For example, there was the case of Kathleen Willey, the former Clinton campaign supporter who described in shocking detail how Clinton had groped her in a room near the Oval Office when she came to him for help in finding a job. Soon after Willey's nationally televised interview on Sixty Minutes, Gloria Steinem decreed that fondling a woman is not harassment if the man stops when the woman says "no." What came to be called the one-grope rule directly contradicted the previous feminist argument that to excuse even a one-time advance was "closing ranks with the abuser," in Janet Malcolm's words.(1) Then there was Juanita Broaddrick, who in another, highly detailed nationally televised interview with Lisa Meyers on NBC-TV said that Bill Clinton raped her in a Little Rock hotel room when he was Attorney General of Arkansas in the late seventies. Far from coming to Broaddrick's side or even making anything of her accusations, feminists protested at the amount of time that had elapsed since the alleged rape and at the lack of hard evidence. They conveniently forgot that the sexual misconduct charges that drove Robert Packwood out of the Senate in 1993-94 included incidents that had occurred as much as 25 years previously. They also suspended their past insistence, which they had screamed to the heavens during the Hill-Thomas hearings, that "women don't lie" about such things.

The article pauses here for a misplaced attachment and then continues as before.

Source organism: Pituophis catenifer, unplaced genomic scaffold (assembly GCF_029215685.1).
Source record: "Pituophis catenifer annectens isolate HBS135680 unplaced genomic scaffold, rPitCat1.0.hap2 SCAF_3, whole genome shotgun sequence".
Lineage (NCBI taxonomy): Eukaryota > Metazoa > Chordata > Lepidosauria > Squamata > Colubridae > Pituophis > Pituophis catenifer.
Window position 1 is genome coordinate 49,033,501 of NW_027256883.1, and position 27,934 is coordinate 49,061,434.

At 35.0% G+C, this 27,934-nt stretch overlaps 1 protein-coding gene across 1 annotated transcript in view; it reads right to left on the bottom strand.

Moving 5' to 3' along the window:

The women who came forward or, as with Willey and Broaddrick, were forced forward in the Clinton scandals were often smeared and ridiculed by the media and by Clinton supporters in the very manner feminists deplore. Yet the feminists stood silently by, offered muted protest at best, or even joined in the ridicule. Paula Jones, the former Arkansas state employee who sued Clinton for exposing himself and making physical advances to her in a Little Rock hotel suite when he was governor, was subject to mockery for her looks and background, and denigrated as "trailer-park trash." The president himself sought to destroy the reputation and credibility of Monica Lewinsky, the young intern from whom he had received oral sex in the White House, by spreading the fake story that she had stalked and threatened him. At the prompting of Hillary Rodham Clinton, the White House discredited Kathleen Willey immediately after her CBS interview by publicizing the friendly letters she had written to the president, still in hopes of a job, after the incident near the Oval Office.